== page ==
Religion is keeping us all divided
SABRINA Essa calls out the “social media closet racists” in her well-balanced article in The Star’s comment section of December 30.
She says: “Racists, your discriminatory behaviour by way of race, sexism, misogyny and bigotry are absolutely unacceptable.” However, she should have gone further by addressing racism and separation of people in other aspects of our daily lives.
In addition to separation of people by skin colour, there are the insidious distinctions made by casteism (primarily in the Hindu community), religions, tribalism and ideologies such as liberalism versus conservatism and capitalism versus communism.
While some of these distinctions may seem innocuous and are accepted and promoted under the rubric of various freedoms, they advance and perpetuate untenable distinctions purely on the basis of excluding “the other”. These segregations are manifested via our different houses of worship, distinct clothing, wearing religious artefacts that identify us with one group of believers and the celebration of “holy” days that again indirectly either exclude others or assert that religion’s superiority.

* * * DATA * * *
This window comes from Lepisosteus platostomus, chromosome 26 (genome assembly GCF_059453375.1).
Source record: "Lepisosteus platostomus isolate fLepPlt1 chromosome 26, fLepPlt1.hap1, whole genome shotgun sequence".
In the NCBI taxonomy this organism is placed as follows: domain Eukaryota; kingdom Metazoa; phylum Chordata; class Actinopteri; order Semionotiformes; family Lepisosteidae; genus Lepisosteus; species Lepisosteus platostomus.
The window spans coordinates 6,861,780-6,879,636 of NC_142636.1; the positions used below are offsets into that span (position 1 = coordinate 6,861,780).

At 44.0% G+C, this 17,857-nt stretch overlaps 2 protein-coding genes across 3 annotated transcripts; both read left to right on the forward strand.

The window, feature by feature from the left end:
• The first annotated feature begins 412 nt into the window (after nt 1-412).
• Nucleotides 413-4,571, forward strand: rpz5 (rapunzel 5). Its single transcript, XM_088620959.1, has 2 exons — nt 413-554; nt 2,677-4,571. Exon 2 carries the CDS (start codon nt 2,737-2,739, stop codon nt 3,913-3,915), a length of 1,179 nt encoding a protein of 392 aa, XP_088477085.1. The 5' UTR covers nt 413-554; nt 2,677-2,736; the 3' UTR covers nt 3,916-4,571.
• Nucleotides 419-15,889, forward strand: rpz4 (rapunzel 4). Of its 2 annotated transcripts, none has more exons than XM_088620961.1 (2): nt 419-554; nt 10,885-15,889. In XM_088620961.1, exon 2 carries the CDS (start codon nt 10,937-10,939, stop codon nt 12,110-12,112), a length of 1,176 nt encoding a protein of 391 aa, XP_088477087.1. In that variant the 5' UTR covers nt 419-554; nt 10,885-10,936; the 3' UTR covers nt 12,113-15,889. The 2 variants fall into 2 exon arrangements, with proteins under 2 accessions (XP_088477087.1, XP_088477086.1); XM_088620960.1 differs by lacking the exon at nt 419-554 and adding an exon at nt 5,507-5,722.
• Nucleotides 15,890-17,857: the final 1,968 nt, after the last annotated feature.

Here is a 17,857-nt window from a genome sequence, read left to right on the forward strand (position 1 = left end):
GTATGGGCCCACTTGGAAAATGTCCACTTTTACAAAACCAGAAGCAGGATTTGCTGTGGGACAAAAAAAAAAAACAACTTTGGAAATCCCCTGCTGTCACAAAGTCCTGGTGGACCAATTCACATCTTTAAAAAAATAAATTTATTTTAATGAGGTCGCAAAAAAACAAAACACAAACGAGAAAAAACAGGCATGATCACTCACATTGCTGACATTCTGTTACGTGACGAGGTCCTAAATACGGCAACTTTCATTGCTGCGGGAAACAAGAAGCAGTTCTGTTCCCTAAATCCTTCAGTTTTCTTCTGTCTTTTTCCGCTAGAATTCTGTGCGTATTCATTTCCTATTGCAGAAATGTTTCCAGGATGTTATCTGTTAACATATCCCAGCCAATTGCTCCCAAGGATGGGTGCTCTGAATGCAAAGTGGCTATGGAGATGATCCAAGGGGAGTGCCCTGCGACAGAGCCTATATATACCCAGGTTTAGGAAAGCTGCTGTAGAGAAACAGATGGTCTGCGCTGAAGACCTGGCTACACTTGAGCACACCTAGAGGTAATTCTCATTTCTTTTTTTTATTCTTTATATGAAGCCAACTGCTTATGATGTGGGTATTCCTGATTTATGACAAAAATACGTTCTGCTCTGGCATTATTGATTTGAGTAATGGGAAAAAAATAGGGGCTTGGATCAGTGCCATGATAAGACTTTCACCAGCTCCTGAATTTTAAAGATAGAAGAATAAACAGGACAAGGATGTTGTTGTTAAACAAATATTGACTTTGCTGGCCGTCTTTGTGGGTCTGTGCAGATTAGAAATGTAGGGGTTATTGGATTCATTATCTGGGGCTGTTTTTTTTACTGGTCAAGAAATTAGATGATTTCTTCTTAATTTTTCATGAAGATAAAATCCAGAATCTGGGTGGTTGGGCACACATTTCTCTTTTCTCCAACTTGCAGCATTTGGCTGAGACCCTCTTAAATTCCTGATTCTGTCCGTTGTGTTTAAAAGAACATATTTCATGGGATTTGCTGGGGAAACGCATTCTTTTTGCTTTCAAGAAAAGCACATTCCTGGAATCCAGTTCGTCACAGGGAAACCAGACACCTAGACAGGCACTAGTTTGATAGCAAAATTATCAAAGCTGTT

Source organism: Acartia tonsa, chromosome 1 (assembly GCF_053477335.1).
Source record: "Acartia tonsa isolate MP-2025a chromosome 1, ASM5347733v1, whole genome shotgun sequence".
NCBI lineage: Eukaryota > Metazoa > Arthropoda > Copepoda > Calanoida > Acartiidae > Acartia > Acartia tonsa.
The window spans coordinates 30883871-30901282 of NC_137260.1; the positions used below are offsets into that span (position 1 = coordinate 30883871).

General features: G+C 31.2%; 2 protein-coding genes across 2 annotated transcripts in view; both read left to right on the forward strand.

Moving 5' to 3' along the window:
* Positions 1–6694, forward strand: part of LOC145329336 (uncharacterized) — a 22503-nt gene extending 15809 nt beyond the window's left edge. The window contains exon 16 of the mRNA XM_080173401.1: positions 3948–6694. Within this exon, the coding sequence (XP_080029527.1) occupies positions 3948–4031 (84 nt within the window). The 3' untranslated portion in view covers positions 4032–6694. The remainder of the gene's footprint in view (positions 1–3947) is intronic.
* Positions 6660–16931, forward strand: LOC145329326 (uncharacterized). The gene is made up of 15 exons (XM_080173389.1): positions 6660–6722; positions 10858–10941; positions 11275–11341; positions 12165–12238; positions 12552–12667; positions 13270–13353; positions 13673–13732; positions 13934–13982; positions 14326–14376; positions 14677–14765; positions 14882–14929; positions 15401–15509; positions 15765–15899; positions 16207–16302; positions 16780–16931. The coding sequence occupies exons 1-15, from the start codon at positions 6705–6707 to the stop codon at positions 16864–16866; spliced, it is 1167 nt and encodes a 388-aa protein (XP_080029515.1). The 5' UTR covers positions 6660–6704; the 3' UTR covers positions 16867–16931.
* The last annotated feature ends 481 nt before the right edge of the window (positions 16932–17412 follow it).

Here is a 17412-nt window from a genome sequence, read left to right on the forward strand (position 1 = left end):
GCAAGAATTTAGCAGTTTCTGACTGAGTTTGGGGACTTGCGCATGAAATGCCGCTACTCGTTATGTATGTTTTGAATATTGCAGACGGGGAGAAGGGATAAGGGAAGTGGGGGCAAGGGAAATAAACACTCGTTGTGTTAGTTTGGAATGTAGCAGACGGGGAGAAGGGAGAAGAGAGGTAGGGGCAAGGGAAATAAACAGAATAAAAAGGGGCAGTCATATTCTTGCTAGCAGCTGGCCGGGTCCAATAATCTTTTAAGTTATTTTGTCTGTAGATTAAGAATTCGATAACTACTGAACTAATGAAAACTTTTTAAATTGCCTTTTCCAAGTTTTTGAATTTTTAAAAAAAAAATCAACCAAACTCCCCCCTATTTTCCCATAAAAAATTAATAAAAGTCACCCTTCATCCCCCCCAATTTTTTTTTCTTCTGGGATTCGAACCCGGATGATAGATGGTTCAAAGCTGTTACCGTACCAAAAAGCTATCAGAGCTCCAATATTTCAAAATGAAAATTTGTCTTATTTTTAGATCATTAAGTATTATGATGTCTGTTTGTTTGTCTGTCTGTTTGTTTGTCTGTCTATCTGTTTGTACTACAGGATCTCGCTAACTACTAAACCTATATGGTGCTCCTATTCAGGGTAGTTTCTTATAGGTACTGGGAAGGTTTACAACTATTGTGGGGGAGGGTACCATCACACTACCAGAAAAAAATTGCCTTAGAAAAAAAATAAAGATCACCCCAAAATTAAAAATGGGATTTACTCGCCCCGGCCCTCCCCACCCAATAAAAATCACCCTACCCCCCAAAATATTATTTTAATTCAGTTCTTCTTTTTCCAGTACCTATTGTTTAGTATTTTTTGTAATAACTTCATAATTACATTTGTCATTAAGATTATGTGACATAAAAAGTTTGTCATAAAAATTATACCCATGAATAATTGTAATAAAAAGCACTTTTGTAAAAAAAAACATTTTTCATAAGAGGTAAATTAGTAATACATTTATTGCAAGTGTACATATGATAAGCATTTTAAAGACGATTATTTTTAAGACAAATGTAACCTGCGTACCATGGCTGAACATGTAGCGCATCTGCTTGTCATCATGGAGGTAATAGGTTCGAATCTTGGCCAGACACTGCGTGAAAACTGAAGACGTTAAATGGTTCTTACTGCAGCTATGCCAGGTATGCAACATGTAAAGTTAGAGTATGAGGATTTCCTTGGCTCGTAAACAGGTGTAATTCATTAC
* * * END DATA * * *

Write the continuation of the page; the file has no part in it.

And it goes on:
Furthermore, we revel in such distinctions without even considering if these same behaviours were based on colour, gender or handicaps, we would find them worthy of condemnation. These distinctions are so ingrained in us we go through life without giving them much thought.
The dawn of a new day will certainly begin when we can put aside all our differences and indeed not judge people by the content of their character nor by the colour of their skin or their ideologies. Pretoria